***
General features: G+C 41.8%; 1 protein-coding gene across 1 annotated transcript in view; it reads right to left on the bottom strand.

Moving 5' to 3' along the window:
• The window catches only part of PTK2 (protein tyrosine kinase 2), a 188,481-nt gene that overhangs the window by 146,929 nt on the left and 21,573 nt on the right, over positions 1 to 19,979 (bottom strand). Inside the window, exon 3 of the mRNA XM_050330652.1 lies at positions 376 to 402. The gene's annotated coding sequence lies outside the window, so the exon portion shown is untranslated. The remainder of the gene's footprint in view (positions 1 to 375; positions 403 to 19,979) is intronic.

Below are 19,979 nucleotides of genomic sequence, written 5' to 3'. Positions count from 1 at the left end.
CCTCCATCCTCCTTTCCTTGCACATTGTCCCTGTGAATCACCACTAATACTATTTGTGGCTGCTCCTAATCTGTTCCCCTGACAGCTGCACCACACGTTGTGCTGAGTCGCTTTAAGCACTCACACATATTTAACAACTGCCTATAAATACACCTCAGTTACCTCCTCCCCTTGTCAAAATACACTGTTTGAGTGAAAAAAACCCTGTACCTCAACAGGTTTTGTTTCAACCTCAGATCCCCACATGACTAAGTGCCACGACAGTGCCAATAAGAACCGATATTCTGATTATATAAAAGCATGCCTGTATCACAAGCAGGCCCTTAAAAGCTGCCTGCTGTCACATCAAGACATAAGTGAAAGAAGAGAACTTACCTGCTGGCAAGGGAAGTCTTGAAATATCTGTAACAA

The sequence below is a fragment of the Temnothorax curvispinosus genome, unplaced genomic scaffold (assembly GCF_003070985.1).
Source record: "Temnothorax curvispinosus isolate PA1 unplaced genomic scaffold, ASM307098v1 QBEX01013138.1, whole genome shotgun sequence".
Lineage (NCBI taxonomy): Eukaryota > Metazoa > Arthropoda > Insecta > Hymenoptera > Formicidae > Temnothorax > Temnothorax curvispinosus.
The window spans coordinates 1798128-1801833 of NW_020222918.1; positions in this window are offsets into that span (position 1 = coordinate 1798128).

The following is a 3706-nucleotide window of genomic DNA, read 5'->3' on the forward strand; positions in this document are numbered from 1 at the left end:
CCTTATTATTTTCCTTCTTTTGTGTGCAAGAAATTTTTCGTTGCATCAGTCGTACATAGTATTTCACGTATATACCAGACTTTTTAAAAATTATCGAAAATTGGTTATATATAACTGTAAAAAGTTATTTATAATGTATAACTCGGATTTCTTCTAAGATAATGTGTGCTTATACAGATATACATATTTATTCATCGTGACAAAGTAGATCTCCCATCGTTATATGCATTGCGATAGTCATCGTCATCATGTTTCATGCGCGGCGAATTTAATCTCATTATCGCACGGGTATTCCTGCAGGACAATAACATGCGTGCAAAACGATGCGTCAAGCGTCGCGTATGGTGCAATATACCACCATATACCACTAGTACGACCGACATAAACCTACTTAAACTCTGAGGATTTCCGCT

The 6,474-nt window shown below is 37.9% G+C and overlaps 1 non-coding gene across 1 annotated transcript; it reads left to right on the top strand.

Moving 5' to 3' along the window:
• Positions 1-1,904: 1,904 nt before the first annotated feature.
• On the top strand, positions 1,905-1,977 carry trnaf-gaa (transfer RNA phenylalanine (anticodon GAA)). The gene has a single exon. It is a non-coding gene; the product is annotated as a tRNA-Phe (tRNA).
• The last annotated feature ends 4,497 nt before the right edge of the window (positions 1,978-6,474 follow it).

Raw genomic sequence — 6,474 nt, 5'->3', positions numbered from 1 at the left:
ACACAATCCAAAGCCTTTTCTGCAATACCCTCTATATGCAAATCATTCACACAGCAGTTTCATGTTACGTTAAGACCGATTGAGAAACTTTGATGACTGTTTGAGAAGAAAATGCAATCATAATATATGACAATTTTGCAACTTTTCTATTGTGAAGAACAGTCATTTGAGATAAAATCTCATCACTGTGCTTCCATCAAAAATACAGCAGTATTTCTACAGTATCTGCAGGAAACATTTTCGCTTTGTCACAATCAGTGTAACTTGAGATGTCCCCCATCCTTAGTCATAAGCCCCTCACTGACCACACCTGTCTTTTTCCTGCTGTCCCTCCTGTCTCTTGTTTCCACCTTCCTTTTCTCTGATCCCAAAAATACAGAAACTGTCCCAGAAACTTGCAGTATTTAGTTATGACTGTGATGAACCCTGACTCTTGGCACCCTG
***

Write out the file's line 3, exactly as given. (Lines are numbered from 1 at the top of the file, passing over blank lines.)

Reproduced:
• The window catches only part of PTK2 (protein tyrosine kinase 2), a 188,481-nt gene that overhangs the window by 146,929 nt on the left and 21,573 nt on the right, over positions 1 to 19,979 (bottom strand). Inside the window, exon 3 of the mRNA XM_050330652.1 lies at positions 376 to 402. The gene's annotated coding sequence lies outside the window, so the exon portion shown is untranslated. The remainder of the gene's footprint in view (positions 1 to 375; positions 403 to 19,979) is intronic.